Based on snowpack and baseflow conditions as of April 1, predicted natural streamflows for the upcoming April 1 – September 30 time period are:

  • Henry’s Lake: 95% of average
  • Henry’s Lake to Island Park Dam: 85% of average
  • Henry’s Fork upstream of Ashton: 89% of average
  • Fall River: 115% of average
  • Teton River at St. Anthony: 125% of average

Full results are shown in the table below.

Table with streamflow predictions.

In last week’s blog, I discussed the importance of long-term April 1 snow-water-equivalent (SWE) data for predicting streamflows for the upcoming spring and summer. I also showed that the long-term mean (or arithmetic average) of SWE is greater than the current 1981-2010 median value to which current SWE values are compared. The primary observation to make was that although April 1 SWE at many sites in the upper Henry’s Fork watershed was above the 1981-2010 median, it was actually below the long-term mean at most sites, leading to below-average predictions of spring/summer streamflow. The percentages shown above are relative to the 1972-2016 mean for the Henry’s Fork and the 1981-2016 mean for Fall River and the Teton River.

The table above provides predictions of April 1 through September 30 natural streamflow in the Henry’s Fork watershed, based on April 1 SWE values and on baseflows from last winter. Baseflow is defined as streamflow during the winter, when streamflow is primarily maintained by water stored in soils and aquifers. Methods and interpretation are given in my March 10 blog, where I predicted April-June streamflows based on early March conditions. As percent of average, the April-September predictions shown in the table above are not much different from the April-June predictions made back in March. Henry’s Lake is a notable exception. The prediction here is quite a bit lower than that made in March, primarily because baseflows calculated in March were based on preliminary streamflow data. Updating the baseflow calculations with recently published streamflow data approved by USGS reduced the estimate of baseflows and hence the prediction. The prediction for the Teton River is lower than it was back in March because a substantial amount of low- and mid-elevation snow melted during the month of March, contributing to record streamflows in the Teton River during March but subtracting from streamflow that would have occurred later in the spring and summer had that snow not melted.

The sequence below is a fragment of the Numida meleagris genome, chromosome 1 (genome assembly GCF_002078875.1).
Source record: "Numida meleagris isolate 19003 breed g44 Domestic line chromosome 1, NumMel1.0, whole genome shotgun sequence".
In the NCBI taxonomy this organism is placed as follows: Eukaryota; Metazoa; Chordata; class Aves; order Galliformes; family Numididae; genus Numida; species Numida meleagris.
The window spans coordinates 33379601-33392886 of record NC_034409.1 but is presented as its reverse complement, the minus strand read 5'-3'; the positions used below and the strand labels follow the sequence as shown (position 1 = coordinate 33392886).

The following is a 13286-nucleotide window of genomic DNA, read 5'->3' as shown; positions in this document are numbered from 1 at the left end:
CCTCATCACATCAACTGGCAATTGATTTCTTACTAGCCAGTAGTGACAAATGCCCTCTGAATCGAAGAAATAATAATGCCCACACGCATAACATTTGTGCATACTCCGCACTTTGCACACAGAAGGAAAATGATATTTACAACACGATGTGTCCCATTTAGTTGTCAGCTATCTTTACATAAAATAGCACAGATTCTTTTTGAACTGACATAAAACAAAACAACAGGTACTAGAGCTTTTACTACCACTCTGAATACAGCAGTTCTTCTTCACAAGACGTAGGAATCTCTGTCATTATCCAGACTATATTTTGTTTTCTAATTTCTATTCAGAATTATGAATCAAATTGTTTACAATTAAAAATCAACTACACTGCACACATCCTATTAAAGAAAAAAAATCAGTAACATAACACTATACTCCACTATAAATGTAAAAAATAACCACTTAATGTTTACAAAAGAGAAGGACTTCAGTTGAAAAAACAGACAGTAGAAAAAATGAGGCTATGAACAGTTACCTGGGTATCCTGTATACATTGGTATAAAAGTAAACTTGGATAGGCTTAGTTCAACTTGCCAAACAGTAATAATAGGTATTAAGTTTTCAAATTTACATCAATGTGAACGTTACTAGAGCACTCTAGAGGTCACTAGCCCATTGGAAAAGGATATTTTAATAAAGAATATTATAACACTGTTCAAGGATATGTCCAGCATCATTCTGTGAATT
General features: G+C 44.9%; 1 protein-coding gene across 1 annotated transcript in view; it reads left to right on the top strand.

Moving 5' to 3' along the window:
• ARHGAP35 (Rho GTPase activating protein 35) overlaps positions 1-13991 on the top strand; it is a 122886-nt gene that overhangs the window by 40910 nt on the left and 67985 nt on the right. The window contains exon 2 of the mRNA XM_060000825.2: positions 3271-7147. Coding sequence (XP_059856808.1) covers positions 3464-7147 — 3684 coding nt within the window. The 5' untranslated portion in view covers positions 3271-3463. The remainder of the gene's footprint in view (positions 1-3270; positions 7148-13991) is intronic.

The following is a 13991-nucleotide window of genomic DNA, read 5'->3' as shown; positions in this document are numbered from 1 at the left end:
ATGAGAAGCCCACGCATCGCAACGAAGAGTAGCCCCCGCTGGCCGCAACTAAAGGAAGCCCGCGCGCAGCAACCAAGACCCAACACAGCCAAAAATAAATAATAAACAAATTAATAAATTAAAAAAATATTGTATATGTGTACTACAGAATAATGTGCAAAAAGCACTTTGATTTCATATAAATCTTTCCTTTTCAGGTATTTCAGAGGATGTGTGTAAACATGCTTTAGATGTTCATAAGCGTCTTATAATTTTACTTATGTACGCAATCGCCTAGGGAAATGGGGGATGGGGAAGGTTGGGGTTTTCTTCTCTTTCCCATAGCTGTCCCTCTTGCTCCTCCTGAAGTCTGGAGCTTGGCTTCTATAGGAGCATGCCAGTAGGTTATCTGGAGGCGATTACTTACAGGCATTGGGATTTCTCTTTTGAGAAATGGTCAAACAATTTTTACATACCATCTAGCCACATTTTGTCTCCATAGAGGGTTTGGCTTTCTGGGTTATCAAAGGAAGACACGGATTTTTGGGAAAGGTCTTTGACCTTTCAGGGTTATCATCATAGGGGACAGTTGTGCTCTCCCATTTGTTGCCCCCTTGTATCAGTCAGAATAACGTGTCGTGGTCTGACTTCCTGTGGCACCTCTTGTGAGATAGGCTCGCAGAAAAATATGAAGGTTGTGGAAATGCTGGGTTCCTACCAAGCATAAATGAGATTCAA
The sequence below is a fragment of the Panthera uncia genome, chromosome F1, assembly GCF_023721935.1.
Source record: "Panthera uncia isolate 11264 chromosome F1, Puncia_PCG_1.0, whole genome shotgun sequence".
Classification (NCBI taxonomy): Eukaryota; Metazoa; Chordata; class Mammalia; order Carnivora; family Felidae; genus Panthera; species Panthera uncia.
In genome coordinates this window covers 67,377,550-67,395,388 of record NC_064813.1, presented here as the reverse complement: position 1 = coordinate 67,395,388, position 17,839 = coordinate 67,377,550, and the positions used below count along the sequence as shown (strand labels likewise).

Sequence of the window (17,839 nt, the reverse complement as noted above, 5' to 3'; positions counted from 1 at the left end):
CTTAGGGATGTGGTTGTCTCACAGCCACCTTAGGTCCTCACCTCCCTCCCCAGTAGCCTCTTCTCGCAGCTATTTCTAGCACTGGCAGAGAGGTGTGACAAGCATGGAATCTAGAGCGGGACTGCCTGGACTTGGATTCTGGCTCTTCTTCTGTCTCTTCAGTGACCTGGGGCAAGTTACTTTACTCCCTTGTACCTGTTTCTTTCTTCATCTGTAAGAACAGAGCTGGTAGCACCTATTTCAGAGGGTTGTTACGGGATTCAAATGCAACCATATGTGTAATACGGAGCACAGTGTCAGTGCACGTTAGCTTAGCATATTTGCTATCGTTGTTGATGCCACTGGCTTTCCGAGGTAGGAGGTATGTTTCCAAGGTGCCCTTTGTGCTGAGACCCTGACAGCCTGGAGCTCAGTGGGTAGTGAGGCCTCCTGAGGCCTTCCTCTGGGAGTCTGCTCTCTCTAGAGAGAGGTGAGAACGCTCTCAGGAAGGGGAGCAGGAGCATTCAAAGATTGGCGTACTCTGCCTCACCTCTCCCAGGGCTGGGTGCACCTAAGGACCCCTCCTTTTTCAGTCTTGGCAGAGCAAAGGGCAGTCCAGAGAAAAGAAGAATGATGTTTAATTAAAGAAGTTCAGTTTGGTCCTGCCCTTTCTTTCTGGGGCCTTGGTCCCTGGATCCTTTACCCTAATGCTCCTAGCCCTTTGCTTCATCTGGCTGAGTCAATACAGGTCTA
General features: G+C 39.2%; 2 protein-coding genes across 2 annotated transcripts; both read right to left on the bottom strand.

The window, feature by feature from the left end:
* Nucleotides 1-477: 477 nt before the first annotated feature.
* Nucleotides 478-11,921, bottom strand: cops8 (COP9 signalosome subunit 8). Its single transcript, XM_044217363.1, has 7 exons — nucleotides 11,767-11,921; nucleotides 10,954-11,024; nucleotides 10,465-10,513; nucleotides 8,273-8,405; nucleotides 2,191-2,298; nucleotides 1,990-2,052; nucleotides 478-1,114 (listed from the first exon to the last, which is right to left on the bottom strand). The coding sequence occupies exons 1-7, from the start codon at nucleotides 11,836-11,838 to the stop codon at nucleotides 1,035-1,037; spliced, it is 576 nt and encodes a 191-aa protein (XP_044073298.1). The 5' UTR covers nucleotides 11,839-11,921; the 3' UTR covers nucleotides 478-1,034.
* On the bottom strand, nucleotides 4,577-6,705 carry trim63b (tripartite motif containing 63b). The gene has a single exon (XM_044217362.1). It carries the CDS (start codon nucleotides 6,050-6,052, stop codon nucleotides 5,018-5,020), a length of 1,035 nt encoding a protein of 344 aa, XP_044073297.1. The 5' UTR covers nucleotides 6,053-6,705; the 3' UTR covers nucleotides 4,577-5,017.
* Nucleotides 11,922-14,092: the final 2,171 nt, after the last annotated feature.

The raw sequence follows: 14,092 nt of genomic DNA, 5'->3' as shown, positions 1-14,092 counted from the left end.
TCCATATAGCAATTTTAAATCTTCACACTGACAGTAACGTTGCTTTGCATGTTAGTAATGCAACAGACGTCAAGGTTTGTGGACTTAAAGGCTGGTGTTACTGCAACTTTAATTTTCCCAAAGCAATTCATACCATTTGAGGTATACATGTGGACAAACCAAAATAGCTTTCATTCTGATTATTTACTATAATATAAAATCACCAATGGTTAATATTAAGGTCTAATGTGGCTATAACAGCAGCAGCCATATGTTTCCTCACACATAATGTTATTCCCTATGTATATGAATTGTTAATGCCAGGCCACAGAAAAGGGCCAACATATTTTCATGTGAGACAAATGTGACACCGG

In the table above, remember that the 90% exceedance values are those that will be exceeded with 90% probability, given the SWE and baseflow conditions observed on April 1. In particular, there is a 90% chance that streamflow this spring and summer will be greater than last year, except at Henry’s Lake.

The predictive models of streamflow based on April 1 data are quite a bit better in their predictive power, as measured by the R2 value, which is defined as the percent of total variability in the data explained by the predictive model. This is discussed more fully in the March 10 blog. This is intuitive, since SWE on April 1 is very close to its peak value for the season, whereas March 1 SWE values represent only a fraction of the season-total snow accumulation. R2 values for the March predictions ranged from 56.6% at Henry’s Lake to 74.0% in the Henry’s Fork between Henry’s Lake and Island Park. Compare those to the R2 values in the table below for the April predictions.

Table of R-squared values for predictive models.

To translate these natural streamflow predictions into predictions for actual streamflows, we need to incorporate the effects of reservoir storage and delivery, irrigation demand, and timing of runoff into the equation. We are working on a comprehnsive model of reservoir operations and irrigation delivery for the whole watershed and will have some predictions for the regulated system within a week or two.